Celicia Serenata, Programme Manager, What Works to Prevent Violence Against Women and Girls.

Looking back on 2015, and the violence that dominated our headlines, from Kenya and Nigeria to Beirut and Paris, the end of year offers a welcome moment of respite to pause and enjoy moments of peace with our loved ones, and to reflect on how we can all contribute to building a broader culture of peace for the future.

Across 2015, the reminders of mass violence – insurgency, war, shootings, bombings – seemed constant and heart-breaking. And yet, largely left out of those headlines were the more constant expressions of violence against women and girls that happen every day, in every part of the world. The silent struggles of women and girls who never garner any headlines, unless there is a famous celebrity involved. As we mark the end of the year, we at What Works would like to remember the thousands of women around the world who did not make the headlines, but were killed, hurt, violated or harassed, and express our hope and commitment to doing all we can to prevent this from happening to others.

One step towards ending that violence, involves recognising that the issues of broader state violence and violence against women and girls are not separate matters to be addressed independently of one another – one by global leaders, and the other by individuals and response services – but are indeed linked.

Violence against women and girls is more likely to happen when the use of violence, in general, is seen as normal or acceptable. To prevent this violence, we must work to build cultures of peace.

But what does that mean? It sounds overly utopian, but is in fact a process of education and community-building that we in the prevention sphere take people through to provide alternative narratives around the use of violence, and equip them with the skills to resolve conflict in different ways.

For example, the What Works-supported project, Right to Play, in Pakistan, works with children to counter the multiple messages they may have received that make violence seem normal. Children are offered a programme of sport and play, accompanied with a broader education campaign that teaches them practical skills to resolve conflict, and wider messages on the equal value of girls and boys. As a result, we hope these children grow up with the skills to counter aggression, and valuing peace within their relationships and society.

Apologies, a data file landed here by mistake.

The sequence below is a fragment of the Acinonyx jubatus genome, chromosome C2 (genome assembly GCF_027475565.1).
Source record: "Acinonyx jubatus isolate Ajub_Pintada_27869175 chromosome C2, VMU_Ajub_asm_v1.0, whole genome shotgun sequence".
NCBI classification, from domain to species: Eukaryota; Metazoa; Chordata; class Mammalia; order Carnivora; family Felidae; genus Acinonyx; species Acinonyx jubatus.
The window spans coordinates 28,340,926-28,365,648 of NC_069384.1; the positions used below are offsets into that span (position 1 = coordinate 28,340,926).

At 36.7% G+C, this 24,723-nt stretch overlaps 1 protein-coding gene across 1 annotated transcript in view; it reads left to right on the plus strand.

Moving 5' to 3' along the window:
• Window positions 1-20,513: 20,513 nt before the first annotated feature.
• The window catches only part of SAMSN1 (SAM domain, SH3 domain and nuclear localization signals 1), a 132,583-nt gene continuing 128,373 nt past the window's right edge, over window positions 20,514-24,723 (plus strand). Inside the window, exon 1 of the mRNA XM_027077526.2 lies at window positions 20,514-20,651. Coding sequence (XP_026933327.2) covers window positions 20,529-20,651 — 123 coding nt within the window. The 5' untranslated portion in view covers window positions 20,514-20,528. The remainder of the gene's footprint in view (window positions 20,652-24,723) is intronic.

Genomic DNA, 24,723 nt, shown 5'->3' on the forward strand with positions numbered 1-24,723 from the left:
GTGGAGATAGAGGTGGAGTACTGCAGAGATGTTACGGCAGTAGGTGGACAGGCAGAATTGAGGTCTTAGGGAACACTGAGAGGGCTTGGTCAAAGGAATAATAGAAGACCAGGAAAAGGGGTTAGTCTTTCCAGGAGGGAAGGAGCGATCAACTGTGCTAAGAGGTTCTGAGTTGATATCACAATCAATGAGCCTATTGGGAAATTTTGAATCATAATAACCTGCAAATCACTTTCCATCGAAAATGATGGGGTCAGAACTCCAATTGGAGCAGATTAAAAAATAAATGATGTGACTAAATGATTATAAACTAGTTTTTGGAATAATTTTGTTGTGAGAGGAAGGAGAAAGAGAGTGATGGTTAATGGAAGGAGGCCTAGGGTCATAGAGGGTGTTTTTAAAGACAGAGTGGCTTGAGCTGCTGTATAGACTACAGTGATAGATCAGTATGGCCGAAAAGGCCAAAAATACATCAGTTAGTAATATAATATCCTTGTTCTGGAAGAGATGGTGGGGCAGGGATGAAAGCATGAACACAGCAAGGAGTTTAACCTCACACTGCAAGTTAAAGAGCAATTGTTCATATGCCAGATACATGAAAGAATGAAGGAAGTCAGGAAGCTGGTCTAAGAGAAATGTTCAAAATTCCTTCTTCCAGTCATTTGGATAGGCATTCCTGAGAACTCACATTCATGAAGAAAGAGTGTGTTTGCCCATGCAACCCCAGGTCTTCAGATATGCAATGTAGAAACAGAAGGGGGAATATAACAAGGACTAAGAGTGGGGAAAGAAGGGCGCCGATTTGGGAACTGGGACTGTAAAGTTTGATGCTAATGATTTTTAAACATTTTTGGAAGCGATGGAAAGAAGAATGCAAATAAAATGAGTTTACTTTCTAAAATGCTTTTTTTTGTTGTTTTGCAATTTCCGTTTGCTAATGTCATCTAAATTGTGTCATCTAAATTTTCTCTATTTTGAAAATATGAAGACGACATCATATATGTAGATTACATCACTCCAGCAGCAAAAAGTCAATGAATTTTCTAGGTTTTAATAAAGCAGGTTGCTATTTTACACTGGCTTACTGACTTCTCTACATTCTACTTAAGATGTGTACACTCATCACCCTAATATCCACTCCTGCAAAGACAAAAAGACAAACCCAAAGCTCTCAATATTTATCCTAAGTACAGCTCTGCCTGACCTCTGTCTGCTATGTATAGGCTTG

Beyond this though, successful prevention programmes work to build coalitions across the strata of society, to create a wide base of support for peace and non-aggression. Help the Afghan Children, another What Works-supported programme, offers just one example of this work. Similar to Right to Play, it also works with children in schools. In conjunction with this, it develops ties with politicians, community leaders and religious leaders in Afghanistan to advocate at a wider level for a shift in perspectives on violence and the status of women. They are creating an environment that openly values peace, and condemns the use of violence in any situation.

These programmes, and the many others like them around the world, offer us a glimmer of hope, as we move into the New Year. It is possible to build cultures that value peace over violence. A better future is possible. And, as What Works continues to collect the lessons from these programmes to share with the wider world, we can hope to see a future where violence is not the default response, but respect is.


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